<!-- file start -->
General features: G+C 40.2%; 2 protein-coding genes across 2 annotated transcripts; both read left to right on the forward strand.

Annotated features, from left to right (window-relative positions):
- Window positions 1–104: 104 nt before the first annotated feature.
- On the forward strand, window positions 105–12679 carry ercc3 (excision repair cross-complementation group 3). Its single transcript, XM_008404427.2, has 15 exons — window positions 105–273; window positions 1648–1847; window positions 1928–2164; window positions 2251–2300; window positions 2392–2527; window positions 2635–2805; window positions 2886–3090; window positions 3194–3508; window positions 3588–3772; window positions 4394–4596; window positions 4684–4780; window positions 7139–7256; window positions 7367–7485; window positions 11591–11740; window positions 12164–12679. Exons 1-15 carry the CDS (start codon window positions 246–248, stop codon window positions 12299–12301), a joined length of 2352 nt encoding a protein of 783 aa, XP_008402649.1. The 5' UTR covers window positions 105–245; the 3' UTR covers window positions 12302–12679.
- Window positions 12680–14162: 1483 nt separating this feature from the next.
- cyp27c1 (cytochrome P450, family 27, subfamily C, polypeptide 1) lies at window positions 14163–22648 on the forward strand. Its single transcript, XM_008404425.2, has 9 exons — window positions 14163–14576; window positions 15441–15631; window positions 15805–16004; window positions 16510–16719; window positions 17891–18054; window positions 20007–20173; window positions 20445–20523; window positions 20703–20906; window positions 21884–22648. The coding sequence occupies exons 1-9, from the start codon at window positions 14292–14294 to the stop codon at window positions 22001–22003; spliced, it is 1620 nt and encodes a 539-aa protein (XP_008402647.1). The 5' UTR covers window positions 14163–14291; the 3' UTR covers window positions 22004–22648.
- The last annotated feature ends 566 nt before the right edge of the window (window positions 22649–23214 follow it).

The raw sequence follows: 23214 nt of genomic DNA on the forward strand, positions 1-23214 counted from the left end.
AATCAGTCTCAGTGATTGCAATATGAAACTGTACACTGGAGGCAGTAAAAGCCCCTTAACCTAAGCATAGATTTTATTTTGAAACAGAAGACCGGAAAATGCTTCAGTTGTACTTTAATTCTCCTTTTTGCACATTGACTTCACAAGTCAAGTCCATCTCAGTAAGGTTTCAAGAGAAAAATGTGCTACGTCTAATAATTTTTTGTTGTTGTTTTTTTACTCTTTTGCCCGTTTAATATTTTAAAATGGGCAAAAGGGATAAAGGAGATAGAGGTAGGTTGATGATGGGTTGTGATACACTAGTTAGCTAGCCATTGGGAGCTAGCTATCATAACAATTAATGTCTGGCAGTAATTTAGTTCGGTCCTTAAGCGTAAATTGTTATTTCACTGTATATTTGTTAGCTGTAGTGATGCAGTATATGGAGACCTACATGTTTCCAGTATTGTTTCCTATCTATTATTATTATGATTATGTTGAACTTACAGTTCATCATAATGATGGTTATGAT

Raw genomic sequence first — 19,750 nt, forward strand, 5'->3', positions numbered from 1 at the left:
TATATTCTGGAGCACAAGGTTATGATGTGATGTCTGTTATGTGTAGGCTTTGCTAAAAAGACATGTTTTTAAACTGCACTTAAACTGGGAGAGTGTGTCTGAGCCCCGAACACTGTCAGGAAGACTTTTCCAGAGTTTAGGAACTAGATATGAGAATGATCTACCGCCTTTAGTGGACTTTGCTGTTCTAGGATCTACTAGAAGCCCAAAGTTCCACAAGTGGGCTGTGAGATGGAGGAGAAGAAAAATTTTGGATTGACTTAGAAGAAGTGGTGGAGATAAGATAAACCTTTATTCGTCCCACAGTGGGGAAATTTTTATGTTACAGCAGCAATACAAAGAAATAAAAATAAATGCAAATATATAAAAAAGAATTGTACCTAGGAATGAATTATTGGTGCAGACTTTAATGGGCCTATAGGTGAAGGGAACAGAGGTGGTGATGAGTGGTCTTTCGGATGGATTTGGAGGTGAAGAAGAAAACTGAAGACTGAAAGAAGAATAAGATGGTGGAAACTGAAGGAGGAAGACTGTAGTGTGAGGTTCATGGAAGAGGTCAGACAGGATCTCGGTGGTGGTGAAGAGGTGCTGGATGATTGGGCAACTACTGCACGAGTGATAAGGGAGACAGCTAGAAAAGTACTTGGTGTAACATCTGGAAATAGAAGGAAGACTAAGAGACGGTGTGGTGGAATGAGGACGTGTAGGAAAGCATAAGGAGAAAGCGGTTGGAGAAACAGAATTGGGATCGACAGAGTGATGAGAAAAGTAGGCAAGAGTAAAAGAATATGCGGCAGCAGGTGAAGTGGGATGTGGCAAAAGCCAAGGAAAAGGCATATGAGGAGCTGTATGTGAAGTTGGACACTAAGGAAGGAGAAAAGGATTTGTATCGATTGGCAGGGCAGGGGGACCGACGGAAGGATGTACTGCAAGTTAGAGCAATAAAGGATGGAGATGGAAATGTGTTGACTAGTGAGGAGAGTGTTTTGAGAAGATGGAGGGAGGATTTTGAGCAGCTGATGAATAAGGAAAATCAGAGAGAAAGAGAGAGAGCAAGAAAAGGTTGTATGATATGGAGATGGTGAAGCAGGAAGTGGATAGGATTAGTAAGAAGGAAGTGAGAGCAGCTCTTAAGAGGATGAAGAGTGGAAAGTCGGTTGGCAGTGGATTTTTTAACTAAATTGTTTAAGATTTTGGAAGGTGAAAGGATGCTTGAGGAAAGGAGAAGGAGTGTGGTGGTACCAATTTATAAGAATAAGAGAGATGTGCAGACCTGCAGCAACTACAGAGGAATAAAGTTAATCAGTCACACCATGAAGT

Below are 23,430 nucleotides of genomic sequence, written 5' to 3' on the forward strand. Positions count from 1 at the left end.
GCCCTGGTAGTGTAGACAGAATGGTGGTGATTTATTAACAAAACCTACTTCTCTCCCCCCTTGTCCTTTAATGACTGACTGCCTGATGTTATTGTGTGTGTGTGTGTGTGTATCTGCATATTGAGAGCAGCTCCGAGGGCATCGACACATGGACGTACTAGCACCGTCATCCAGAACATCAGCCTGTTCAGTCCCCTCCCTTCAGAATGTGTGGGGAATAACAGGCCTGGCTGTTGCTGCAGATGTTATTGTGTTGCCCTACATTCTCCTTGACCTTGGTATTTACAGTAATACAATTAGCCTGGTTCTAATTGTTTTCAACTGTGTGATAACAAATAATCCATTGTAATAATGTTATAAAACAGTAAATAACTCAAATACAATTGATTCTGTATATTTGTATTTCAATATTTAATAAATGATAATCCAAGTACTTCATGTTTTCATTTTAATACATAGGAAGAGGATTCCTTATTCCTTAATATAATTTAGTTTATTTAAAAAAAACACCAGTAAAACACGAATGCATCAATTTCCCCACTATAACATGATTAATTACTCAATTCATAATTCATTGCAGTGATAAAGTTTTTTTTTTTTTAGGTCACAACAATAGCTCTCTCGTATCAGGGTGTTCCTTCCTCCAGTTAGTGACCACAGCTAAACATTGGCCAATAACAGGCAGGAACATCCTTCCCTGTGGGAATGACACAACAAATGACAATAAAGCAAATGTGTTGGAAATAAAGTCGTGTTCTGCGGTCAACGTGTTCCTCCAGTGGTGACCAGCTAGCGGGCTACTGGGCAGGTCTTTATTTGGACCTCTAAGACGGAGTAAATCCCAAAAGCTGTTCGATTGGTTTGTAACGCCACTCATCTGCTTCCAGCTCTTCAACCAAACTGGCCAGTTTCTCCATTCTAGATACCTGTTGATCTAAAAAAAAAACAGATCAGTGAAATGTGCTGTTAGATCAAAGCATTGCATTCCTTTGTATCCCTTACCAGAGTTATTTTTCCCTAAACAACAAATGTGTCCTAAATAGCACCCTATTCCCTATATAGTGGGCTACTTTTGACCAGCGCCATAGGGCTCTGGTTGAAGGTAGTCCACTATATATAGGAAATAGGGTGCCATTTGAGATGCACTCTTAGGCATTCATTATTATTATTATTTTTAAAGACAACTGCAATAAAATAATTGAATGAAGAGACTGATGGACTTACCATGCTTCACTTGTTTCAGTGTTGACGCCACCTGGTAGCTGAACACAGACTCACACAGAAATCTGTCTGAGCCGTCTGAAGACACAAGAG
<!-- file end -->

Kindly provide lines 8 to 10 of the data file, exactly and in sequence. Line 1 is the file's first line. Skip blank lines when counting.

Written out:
The raw sequence follows: 23214 nt of genomic DNA on the forward strand, positions 1-23214 counted from the left end.
AATCAGTCTCAGTGATTGCAATATGAAACTGTACACTGGAGGCAGTAAAAGCCCCTTAACCTAAGCATAGATTTTATTTTGAAACAGAAGACCGGAAAATGCTTCAGTTGTACTTTAATTCTCCTTTTTGCACATTGACTTCACAAGTCAAGTCCATCTCAGTAAGGTTTCAAGAGAAAAATGTGCTACGTCTAATAATTTTTTGTTGTTGTTTTTTTACTCTTTTGCCCGTTTAATATTTTAAAATGGGCAAAAGGGATAAAGGAGATAGAGGTAGGTTGATGATGGGTTGTGATACACTAGTTAGCTAGCCATTGGGAGCTAGCTATCATAACAATTAATGTCTGGCAGTAATTTAGTTCGGTCCTTAAGCGTAAATTGTTATTTCACTGTATATTTGTTAGCTGTAGTGATGCAGTATATGGAGACCTACATGTTTCCAGTATTGTTTCCTATCTATTATTATTATGATTATGTTGAACTTACAGTTCATCATAATGATGGTTATGAT

Raw genomic sequence first — 19,750 nt, forward strand, 5'->3', positions numbered from 1 at the left: